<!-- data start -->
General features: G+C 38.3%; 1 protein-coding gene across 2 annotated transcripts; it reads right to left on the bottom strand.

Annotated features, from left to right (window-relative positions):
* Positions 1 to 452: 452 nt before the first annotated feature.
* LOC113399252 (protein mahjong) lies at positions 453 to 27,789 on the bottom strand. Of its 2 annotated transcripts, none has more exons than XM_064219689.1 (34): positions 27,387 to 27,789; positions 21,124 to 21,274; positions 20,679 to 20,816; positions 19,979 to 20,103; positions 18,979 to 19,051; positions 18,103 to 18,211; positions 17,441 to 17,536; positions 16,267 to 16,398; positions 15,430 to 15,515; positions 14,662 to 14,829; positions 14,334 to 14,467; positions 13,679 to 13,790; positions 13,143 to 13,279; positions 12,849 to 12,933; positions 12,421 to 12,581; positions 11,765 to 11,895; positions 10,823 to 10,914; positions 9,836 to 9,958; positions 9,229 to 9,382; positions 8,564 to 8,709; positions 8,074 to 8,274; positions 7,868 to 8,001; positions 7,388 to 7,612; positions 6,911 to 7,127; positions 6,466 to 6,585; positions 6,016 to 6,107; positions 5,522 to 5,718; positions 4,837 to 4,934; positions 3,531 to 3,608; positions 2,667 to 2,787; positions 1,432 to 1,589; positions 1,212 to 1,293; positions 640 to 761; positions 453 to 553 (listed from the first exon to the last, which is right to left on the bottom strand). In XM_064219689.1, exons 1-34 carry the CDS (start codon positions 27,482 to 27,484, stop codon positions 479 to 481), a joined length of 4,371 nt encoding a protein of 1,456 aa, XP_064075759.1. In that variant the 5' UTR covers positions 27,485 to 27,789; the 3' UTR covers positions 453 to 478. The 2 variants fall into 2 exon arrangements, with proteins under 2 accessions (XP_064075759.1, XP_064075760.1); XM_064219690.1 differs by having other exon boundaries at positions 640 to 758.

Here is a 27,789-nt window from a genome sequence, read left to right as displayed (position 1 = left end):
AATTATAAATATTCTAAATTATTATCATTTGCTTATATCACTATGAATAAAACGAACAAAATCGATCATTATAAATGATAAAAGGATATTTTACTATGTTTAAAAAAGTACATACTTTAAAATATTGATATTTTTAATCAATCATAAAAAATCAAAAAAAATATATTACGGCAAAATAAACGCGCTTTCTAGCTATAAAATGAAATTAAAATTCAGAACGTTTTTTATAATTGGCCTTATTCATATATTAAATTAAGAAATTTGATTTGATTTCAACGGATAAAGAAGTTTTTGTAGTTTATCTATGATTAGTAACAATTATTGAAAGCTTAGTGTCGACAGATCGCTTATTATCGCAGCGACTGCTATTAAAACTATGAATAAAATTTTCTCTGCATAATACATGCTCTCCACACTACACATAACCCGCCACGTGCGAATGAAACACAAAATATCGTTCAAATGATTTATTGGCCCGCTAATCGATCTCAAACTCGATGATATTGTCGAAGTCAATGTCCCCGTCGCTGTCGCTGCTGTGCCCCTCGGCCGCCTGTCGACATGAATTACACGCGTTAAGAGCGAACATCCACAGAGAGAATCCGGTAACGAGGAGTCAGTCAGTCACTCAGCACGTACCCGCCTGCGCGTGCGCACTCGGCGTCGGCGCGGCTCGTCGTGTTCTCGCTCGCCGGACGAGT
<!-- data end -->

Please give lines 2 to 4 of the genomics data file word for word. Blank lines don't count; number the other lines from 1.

Annotated features, from left to right (window-relative positions):
* Positions 1 to 452: 452 nt before the first annotated feature.
* LOC113399252 (protein mahjong) lies at positions 453 to 27,789 on the bottom strand. Of its 2 annotated transcripts, none has more exons than XM_064219689.1 (34): positions 27,387 to 27,789; positions 21,124 to 21,274; positions 20,679 to 20,816; positions 19,979 to 20,103; positions 18,979 to 19,051; positions 18,103 to 18,211; positions 17,441 to 17,536; positions 16,267 to 16,398; positions 15,430 to 15,515; positions 14,662 to 14,829; positions 14,334 to 14,467; positions 13,679 to 13,790; positions 13,143 to 13,279; positions 12,849 to 12,933; positions 12,421 to 12,581; positions 11,765 to 11,895; positions 10,823 to 10,914; positions 9,836 to 9,958; positions 9,229 to 9,382; positions 8,564 to 8,709; positions 8,074 to 8,274; positions 7,868 to 8,001; positions 7,388 to 7,612; positions 6,911 to 7,127; positions 6,466 to 6,585; positions 6,016 to 6,107; positions 5,522 to 5,718; positions 4,837 to 4,934; positions 3,531 to 3,608; positions 2,667 to 2,787; positions 1,432 to 1,589; positions 1,212 to 1,293; positions 640 to 761; positions 453 to 553 (listed from the first exon to the last, which is right to left on the bottom strand). In XM_064219689.1, exons 1-34 carry the CDS (start codon positions 27,482 to 27,484, stop codon positions 479 to 481), a joined length of 4,371 nt encoding a protein of 1,456 aa, XP_064075759.1. In that variant the 5' UTR covers positions 27,485 to 27,789; the 3' UTR covers positions 453 to 478. The 2 variants fall into 2 exon arrangements, with proteins under 2 accessions (XP_064075759.1, XP_064075760.1); XM_064219690.1 differs by having other exon boundaries at positions 640 to 758.